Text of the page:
Obviously, relapsing with heroin hasn’t made things any easier. I’m not in as bad of shape as I was a few months back and I’m clean right now but I still struggle. I think my biggest problem is that I don’t know what to do with myself anymore. For a time after the accusation, I’d still go out on the street, set up a canvas and paint while selling prints. And just as before, I did fine. I earned “a living.” That was before I relapsed though. When I could forget about the accusation and stick to my regular narrative: the junkie saved by art. But now that’s not true. Now I’m the junkie saved by art, accused of rape, and returned to heroin. That’s not an uplifting story. That’s not something people want to buy into. And it’s not really something that I want to sell. I don’t go out on the street to try to sell prints anymore and I don’t try to get into galleries anymore. Consequently, I don’t have all that much of an income anymore. I’ve been really broke. (Again, using heroin hasn’t really helped this situation much but I’d be having money trouble regardless).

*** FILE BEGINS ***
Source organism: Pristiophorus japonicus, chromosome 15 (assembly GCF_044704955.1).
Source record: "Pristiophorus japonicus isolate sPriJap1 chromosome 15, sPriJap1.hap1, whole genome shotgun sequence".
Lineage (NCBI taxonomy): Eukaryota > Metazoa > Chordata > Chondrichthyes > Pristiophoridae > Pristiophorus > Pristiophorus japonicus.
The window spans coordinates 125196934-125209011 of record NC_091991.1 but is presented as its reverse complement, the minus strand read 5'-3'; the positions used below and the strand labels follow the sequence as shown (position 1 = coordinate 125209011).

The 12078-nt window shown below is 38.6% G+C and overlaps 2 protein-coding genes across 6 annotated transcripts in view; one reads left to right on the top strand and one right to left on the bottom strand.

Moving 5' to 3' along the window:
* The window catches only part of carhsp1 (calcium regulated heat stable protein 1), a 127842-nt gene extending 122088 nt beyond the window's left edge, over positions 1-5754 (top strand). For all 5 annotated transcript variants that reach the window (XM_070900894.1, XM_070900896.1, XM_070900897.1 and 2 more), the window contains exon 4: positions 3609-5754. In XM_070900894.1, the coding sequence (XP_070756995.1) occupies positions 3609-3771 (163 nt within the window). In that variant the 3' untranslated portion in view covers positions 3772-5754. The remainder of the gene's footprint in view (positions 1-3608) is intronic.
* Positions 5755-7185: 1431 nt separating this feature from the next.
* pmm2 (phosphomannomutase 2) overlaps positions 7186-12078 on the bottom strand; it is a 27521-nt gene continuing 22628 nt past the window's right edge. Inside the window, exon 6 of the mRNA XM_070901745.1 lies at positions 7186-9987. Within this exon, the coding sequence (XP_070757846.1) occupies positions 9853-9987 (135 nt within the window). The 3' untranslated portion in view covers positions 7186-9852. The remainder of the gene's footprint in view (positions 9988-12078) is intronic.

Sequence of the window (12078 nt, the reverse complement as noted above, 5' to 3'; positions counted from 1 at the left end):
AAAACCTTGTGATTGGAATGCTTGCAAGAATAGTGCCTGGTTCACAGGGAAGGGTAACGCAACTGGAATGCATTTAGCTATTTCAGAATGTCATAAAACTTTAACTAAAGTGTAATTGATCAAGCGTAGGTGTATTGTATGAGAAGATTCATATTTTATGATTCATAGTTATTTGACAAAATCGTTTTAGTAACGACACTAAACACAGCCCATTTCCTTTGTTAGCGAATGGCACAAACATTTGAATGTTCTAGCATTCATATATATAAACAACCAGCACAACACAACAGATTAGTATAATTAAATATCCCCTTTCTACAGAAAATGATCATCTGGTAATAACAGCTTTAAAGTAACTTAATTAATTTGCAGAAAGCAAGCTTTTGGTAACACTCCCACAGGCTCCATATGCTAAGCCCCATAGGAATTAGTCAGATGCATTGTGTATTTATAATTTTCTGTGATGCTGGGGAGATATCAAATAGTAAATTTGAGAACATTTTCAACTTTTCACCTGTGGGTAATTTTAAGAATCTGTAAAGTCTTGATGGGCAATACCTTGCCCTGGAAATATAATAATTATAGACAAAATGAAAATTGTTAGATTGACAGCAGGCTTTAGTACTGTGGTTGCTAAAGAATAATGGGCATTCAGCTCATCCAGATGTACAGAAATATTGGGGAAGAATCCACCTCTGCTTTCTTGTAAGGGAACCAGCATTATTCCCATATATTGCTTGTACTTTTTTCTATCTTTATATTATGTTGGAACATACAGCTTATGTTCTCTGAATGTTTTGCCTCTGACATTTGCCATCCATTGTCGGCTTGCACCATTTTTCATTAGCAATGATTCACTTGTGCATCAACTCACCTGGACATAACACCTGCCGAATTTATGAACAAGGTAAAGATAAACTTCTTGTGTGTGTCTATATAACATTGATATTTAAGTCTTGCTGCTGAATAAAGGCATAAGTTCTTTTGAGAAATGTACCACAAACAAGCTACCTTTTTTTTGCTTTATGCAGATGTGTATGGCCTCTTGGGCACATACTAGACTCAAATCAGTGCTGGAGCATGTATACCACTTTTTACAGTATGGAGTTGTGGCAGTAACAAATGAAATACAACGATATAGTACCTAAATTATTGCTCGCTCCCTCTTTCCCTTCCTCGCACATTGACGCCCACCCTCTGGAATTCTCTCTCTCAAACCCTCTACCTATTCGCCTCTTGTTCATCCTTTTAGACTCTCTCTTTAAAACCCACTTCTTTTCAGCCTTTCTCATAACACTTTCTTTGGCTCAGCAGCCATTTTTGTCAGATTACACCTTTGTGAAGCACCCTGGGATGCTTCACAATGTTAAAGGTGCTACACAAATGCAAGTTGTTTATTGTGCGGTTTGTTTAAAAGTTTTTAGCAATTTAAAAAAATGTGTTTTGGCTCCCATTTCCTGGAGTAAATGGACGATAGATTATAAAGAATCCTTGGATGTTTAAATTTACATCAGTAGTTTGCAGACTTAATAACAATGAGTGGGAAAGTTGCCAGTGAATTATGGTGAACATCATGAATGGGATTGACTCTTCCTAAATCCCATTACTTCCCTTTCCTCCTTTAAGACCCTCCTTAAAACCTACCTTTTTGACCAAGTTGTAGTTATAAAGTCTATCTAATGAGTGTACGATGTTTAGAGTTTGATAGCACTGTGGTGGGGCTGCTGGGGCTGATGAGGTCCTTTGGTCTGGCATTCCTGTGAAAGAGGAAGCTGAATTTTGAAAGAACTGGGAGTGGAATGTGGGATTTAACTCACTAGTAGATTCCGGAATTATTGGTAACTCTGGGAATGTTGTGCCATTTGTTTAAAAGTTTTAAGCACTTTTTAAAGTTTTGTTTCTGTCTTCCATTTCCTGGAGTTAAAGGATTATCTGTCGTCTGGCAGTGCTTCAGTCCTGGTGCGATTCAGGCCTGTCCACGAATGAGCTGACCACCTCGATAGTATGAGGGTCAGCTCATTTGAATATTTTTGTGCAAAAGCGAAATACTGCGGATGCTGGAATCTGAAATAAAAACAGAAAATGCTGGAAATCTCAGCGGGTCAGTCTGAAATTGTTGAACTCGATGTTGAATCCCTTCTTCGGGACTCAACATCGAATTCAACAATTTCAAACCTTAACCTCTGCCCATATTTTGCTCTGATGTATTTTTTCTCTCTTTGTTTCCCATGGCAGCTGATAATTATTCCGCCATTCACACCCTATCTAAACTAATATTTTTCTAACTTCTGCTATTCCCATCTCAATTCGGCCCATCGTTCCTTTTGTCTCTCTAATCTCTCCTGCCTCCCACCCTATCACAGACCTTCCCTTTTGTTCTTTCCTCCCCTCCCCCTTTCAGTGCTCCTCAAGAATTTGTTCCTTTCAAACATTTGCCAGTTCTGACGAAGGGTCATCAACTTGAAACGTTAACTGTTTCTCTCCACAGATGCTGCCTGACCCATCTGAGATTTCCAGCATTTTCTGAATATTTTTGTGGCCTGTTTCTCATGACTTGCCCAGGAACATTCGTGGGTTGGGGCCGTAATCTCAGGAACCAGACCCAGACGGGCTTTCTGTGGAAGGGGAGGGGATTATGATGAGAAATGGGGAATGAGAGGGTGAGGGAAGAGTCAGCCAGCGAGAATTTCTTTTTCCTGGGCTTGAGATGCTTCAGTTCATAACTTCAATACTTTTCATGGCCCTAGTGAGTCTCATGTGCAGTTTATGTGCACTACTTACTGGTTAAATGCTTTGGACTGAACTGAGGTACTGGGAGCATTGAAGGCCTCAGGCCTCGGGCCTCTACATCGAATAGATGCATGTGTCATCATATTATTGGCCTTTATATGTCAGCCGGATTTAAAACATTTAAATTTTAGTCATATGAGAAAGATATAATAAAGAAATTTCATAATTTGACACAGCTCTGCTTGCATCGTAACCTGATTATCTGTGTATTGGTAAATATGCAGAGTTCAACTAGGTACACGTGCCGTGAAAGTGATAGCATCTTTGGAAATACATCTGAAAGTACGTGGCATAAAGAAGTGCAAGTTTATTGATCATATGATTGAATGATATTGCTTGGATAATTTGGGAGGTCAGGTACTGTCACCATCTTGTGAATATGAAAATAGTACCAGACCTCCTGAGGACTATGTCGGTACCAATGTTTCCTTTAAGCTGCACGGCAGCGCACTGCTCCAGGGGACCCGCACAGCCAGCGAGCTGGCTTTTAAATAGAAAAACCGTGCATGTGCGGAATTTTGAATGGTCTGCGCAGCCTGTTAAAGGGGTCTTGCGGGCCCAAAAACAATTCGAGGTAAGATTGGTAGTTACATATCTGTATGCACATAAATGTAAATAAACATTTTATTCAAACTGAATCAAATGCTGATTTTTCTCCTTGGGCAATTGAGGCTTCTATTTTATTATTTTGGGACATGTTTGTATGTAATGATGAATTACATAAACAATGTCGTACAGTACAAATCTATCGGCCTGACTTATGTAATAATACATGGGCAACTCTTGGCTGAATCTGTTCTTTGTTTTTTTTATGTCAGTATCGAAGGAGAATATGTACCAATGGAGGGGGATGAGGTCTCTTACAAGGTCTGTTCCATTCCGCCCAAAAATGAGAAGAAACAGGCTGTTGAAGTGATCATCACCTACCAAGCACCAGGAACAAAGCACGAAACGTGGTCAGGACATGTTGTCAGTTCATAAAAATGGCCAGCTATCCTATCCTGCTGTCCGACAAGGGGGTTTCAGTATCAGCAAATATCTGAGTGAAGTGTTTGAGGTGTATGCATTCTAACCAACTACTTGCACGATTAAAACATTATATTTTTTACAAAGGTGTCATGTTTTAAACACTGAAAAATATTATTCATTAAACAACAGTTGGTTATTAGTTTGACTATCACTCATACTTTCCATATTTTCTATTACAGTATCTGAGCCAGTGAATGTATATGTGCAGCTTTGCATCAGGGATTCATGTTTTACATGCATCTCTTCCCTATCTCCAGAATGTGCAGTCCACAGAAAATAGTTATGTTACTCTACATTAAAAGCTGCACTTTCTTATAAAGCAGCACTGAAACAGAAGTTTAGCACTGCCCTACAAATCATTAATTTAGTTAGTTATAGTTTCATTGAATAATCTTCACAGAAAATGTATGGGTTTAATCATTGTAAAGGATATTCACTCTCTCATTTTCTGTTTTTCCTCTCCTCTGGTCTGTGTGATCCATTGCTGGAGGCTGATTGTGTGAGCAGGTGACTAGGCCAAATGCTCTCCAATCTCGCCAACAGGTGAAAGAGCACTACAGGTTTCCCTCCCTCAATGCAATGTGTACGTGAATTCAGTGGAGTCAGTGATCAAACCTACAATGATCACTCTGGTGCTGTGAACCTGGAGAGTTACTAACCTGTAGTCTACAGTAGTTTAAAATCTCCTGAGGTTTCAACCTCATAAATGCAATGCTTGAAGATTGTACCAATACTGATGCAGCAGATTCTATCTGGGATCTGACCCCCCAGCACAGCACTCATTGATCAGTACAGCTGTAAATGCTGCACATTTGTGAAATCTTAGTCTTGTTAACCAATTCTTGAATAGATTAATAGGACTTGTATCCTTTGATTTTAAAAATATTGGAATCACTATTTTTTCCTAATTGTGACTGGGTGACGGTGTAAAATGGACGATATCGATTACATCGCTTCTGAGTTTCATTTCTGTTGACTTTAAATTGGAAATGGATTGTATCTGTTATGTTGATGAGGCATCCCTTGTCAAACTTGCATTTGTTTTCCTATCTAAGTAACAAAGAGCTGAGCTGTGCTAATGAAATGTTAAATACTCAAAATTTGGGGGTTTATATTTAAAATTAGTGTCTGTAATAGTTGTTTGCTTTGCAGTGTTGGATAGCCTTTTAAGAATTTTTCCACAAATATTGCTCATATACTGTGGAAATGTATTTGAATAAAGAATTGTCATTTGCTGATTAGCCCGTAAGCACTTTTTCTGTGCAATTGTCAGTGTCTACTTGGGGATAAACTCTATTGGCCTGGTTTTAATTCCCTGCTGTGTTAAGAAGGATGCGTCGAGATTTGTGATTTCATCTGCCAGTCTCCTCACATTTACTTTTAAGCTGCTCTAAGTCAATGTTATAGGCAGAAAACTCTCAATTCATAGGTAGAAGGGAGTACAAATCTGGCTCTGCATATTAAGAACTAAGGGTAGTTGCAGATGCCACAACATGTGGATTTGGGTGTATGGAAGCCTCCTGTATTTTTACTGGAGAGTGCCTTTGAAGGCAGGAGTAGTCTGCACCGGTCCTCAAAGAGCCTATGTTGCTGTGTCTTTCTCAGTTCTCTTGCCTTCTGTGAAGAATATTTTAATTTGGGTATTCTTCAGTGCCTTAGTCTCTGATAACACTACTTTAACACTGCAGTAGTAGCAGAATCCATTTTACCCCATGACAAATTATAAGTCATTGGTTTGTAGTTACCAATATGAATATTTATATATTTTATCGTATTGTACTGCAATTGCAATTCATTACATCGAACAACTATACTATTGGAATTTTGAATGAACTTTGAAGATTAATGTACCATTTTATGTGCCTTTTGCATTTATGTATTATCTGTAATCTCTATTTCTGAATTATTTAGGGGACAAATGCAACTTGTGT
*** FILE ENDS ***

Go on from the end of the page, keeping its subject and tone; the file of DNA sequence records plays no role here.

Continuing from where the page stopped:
There was this day when Wallis and I were walking out of the grocery store and she stopped to look at a potted plant. I knew that she wanted it but, on that day, I barely had a dollar to my name. I couldn’t afford to buy my girlfriend a ten dollar flower pot. That killed me. I love her so much and I want to give her the whole world – absolutely anything that she might ever desire. And that day I couldn’t even buy her some flowers to plant in our front yard. I felt so pathetic and useless. Though there have been brighter incidents (like the day somebody bought an expensive painting and I surprised Wallis by letting her pick out as many flowers, plants, and seeds as she wanted) there have also been a lot more where I haven’t been able to afford some little item and felt really terrible and guilty about it. (Just for the record, this is all my own doing; Wallis isn’t the kind of girl that ever makes me feel bad about not having enough money; she’s loved me unconditionally and been the one constant ray of light in my life ever since this nightmare started).